Why Raila has been the gravity of presidential politics for aeons
SEE ALSO :Uhuru's tax gamble that enraged KenyansSome [men and women] are born great, some achieve greatness, and others have greatness thrust upon them.” The first is partially true – he was born of Jaramogi. But that’s not the sole source of his political prowess. The second is the kernel of the man – he’s achieved greatness. The last is spurious as applied to him – no one has thrust greatness upon him. If anything, the state has toiled mightily to deny him greatness. There are others with his pedigree who didn’t – couldn’t – rise to the challenge. Let’s walk down memory lane. No person should’ve survived the torment Raila and his family have endured. He was detained for nearly a decade for fighting for political liberalisation. He’s one of Kenya’s longest serving detainees. He endured torture and maltreatment in detention not to mention the psychological trauma of being away from his young family. His spouse Ida – and their kids – were persecuted endlessly by the state. She was even fired from her job as a teacher for being his spouse – and a champion of rights herself. That would’ve been enough to send most people to an insane asylum. Or break their political will and turn them into state sycophants. It didn’t work on Raila.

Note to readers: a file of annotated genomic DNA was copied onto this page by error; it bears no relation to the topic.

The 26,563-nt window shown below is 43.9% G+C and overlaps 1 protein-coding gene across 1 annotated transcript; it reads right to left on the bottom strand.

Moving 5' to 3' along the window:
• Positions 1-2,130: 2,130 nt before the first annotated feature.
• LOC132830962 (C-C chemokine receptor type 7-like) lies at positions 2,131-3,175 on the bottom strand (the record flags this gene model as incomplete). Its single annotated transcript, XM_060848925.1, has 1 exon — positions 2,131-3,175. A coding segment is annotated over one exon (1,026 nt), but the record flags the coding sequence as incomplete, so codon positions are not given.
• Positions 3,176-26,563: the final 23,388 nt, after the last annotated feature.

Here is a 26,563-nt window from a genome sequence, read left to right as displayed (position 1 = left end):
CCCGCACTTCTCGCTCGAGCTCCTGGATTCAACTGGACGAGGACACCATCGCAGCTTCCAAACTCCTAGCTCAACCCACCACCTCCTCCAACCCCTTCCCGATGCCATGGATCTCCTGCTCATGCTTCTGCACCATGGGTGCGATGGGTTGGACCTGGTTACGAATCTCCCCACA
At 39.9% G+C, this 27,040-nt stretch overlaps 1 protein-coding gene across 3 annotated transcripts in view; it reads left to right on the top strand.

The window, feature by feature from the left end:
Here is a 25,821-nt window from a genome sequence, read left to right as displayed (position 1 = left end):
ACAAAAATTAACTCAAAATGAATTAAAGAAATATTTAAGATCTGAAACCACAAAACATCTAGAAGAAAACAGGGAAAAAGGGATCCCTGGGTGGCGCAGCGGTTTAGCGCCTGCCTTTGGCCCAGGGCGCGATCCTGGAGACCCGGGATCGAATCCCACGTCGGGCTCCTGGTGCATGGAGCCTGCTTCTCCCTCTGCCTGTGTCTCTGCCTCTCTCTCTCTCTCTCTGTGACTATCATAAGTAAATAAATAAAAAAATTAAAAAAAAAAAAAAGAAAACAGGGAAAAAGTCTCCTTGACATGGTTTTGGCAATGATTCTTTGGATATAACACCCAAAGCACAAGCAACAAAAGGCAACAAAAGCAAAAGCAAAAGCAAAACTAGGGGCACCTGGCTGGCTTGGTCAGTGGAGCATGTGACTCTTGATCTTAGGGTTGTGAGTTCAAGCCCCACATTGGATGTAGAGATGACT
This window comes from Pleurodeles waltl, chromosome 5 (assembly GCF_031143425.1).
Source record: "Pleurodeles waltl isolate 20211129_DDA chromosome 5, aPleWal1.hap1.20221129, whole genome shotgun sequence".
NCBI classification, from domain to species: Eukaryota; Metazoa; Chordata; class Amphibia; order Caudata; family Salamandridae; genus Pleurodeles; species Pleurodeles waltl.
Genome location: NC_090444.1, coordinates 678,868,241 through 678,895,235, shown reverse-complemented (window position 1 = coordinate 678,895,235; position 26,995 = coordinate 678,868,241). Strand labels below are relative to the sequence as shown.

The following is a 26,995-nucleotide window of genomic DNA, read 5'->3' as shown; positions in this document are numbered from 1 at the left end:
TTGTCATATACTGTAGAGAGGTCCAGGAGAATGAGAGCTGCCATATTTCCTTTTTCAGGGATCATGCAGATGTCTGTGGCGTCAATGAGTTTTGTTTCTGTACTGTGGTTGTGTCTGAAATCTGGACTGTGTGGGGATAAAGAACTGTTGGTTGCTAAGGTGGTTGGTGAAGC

SEE ALSO :Raila runs into protest against taxUpon his release, Raila picked up the baton where he left it. When his father passed away, there was a civil war in the opposition about who would succeed Jaramogi. It wasn’t obvious that Raila was the chosen one. In fact, a battle royale ensued where the late Michael Kijana Wamalwa challenged Raila for opposition supremacy. Paul Muite, then an ascendant politician with a presidential mien, also staked his claim to the pinnacle of opposition politics. James Orengo, then a political wunderkind, looked poised to become top dog. Kenneth Matiba was briefly in the picture. There were many second-tier candidates who could’ve scaled the mountaintop. But none did – leaving Raila to soldier to the top. The pinnacle of Kenyan opposition politics is like a thin ice rink. You are always skating on thin ice given our toxic and tribal politics and the proclivity of the state to buy and sell elites, often with taxpayer money and public property. That’s why Kanu ruled for so long – by dividing and conquering the opposition using skullduggery, corruption, and tribal manipulation. But it was Raila who pulled off one of the most stunning chess moves in Kenya’s political history. He joined Kanu by merging his NDP with the cockerel.